How do you find the antiderivative of #e^(-2x)#?

1 Answer
Jan 2, 2017

Answer:

#inte^(-2x)dx=-1/2e^(-2x)+C#

Explanation:

it is important to remember that

#d/dx(e^x)=e^x#

so let us see what happens if we differentiate the given function

#y=e^(-2x)#

#u=-2x=>(du)/(dx)=-2#

#y=e^u=>(dy)/(du)=e^u#

by the chain rule we have:

#(dy)/(dx)=(dy)/(du)xx(du)/(dx)#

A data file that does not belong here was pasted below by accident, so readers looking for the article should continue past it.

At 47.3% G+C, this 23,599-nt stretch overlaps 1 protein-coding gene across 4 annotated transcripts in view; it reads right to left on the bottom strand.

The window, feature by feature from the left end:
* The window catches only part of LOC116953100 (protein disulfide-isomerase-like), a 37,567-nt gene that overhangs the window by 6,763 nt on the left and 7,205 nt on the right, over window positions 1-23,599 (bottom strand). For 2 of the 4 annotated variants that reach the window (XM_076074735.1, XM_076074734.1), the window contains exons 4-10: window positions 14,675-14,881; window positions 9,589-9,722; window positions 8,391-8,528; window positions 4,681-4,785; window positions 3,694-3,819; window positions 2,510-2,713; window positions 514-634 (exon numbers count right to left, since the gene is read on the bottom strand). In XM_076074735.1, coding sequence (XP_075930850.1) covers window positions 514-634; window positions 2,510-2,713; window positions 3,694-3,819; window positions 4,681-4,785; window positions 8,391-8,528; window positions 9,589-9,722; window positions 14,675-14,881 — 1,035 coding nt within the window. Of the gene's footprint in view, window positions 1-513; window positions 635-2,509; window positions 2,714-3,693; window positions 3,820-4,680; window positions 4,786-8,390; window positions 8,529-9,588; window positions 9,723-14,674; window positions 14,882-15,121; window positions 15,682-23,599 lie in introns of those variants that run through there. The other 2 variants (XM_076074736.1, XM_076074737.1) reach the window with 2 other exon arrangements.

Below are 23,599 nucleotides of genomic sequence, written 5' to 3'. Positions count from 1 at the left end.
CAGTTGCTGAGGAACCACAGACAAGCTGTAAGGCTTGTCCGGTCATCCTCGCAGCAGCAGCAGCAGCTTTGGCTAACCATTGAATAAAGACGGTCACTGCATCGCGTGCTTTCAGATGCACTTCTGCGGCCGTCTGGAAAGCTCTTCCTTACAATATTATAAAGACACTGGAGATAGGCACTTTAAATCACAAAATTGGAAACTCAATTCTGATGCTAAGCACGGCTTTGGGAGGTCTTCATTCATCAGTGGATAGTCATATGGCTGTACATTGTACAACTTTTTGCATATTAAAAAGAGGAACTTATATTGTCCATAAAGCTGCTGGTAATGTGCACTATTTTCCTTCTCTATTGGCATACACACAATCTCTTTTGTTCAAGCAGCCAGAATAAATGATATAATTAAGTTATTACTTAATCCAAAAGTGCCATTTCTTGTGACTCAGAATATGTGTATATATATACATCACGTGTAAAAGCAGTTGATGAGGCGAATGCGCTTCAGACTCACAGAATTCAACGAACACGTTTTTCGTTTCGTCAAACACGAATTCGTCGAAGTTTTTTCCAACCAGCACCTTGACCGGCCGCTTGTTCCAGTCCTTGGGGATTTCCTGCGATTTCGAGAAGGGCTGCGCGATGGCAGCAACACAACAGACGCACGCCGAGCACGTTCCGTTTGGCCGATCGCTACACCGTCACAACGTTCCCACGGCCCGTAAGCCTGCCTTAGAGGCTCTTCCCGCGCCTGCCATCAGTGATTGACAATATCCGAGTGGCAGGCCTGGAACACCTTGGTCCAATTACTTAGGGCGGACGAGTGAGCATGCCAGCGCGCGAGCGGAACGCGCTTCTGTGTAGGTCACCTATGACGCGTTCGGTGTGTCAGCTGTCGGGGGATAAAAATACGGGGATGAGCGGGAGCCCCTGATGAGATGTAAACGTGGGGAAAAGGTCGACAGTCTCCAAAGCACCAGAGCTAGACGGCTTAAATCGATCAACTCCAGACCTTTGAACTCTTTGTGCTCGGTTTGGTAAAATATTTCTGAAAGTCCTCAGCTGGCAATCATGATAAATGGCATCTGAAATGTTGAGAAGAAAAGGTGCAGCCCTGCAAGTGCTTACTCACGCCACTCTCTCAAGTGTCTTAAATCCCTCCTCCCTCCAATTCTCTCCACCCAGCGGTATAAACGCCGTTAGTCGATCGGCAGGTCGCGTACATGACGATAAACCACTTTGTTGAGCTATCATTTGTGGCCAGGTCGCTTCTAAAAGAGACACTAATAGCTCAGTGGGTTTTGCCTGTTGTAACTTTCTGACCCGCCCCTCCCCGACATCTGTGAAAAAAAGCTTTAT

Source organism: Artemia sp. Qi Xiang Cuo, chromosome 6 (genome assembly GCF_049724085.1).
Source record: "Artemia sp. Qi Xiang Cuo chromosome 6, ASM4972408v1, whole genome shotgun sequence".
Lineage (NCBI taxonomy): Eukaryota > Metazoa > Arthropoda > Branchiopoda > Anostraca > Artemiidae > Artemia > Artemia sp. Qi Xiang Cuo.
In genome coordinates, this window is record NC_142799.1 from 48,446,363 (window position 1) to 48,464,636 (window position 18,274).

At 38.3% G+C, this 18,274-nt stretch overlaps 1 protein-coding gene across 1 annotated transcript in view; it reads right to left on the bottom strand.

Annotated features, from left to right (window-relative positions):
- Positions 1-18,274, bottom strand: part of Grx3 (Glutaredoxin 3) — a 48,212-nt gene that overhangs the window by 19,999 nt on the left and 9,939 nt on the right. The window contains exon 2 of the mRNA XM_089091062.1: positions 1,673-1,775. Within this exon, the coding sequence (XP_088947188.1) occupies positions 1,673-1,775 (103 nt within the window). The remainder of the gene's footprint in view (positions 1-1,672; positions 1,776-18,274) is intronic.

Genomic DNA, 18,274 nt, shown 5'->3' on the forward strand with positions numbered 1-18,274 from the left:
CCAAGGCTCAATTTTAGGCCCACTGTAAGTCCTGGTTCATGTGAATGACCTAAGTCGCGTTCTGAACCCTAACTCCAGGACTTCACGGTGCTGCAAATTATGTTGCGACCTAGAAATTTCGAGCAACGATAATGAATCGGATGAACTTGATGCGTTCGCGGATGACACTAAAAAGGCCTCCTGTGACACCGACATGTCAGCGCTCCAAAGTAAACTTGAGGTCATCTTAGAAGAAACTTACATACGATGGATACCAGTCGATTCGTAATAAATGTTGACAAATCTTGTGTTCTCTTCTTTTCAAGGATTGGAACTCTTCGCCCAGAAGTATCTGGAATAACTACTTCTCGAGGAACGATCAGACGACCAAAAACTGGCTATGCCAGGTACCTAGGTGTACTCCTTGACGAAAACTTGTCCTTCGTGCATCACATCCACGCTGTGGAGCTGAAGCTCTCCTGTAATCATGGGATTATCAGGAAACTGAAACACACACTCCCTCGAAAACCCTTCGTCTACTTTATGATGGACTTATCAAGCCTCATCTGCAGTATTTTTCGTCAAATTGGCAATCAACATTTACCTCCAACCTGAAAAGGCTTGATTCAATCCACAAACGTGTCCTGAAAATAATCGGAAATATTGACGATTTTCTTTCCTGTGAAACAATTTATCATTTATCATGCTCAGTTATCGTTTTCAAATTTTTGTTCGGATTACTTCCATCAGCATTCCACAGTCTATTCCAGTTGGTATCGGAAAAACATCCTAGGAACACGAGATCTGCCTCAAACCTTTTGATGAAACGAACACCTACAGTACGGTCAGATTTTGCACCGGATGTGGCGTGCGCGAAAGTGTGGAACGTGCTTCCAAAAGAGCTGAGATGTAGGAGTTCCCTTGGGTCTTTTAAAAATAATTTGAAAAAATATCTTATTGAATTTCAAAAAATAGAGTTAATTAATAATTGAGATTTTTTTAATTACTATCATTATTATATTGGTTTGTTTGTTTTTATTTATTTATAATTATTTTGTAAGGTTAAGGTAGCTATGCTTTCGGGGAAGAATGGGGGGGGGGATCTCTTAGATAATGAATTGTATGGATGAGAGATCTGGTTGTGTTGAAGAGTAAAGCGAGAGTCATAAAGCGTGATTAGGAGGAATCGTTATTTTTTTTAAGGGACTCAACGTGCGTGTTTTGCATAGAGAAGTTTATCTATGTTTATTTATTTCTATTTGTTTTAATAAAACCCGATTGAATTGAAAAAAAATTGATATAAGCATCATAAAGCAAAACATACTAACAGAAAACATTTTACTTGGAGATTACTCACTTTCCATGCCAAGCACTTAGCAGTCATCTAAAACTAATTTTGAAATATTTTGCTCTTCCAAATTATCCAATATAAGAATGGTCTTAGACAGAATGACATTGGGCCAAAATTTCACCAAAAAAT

giving us

#(dy)/(dx)=e^uxx-2e^(-2x)=-2e^(-2x)#

now integration is the reverse of differentiation, so comparing what we have after differentiating and the function we are given to integrate.

we have to adjust the function by a suitable constant to cancel the #" -2#

#inte^(-2x)dx=-1/2e^(-2x)+C#

if you now differentiate the resulting function you will see it gives the original function.